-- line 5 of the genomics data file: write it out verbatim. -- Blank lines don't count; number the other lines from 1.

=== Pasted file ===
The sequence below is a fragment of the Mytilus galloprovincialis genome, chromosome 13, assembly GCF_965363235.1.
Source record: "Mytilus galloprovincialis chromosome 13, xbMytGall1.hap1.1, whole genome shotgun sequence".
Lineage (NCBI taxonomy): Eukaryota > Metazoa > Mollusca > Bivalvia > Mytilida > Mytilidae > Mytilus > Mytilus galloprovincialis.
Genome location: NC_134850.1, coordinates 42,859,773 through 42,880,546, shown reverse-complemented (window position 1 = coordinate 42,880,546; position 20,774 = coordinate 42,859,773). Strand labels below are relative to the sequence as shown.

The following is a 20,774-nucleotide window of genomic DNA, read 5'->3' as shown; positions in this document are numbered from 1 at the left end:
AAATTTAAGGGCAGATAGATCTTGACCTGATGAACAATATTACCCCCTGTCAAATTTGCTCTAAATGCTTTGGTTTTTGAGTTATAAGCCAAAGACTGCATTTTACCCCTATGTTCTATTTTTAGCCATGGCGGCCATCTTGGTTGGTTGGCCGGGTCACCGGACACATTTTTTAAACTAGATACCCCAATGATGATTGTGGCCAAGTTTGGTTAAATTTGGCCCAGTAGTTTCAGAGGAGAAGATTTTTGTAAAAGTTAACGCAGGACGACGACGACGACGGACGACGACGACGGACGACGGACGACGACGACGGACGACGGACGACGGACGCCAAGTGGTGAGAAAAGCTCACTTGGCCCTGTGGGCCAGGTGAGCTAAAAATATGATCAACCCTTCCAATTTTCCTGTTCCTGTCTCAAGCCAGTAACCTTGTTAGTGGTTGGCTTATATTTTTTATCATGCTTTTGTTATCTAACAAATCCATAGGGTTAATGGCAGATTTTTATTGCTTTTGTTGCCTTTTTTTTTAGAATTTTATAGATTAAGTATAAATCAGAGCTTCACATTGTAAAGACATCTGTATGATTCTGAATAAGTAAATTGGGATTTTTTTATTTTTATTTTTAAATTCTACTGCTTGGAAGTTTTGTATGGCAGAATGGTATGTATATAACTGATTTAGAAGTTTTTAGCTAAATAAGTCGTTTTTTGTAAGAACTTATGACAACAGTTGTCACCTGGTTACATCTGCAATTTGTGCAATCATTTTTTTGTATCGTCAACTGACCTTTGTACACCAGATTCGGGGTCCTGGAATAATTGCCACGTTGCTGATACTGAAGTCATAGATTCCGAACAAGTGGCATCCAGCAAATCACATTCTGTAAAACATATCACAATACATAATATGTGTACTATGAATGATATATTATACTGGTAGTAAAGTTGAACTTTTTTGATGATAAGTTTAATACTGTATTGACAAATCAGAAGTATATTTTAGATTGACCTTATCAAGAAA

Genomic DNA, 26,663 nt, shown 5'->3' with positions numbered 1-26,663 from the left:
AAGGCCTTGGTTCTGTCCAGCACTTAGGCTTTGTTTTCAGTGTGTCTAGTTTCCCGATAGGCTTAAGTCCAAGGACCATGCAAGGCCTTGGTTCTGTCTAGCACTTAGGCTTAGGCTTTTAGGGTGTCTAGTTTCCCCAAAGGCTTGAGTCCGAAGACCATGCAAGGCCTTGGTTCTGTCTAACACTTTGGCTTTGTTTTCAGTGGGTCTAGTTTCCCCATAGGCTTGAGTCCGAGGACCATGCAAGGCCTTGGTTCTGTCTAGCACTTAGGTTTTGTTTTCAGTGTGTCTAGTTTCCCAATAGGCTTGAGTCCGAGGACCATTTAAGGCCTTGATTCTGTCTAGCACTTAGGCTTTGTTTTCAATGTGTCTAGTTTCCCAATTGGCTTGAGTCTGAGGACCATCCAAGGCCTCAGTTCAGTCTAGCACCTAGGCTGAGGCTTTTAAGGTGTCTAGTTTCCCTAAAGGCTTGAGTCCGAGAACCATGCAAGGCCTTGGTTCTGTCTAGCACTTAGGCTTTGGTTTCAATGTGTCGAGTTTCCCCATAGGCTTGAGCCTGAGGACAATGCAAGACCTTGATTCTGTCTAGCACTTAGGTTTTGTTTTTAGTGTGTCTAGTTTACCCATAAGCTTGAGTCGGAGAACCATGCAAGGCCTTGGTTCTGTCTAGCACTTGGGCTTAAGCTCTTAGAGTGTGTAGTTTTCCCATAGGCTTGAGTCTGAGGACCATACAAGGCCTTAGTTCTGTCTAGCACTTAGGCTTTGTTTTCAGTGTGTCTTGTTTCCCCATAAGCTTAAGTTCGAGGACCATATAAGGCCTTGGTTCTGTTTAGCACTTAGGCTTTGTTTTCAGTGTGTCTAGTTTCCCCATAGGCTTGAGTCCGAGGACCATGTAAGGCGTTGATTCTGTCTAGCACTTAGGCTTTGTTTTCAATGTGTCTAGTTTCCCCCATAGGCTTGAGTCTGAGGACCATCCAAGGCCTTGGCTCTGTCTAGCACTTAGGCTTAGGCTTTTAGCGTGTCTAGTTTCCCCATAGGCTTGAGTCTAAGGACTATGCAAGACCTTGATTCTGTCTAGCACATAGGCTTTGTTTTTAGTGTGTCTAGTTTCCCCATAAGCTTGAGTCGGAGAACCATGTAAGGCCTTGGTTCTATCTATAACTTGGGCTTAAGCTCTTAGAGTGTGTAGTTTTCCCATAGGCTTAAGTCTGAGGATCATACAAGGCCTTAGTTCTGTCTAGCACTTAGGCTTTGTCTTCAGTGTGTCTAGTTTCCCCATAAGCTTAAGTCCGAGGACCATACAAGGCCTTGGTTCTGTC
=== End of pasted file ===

The following is a 20,774-nucleotide window of genomic DNA, read 5'->3' as shown; positions in this document are numbered from 1 at the left end: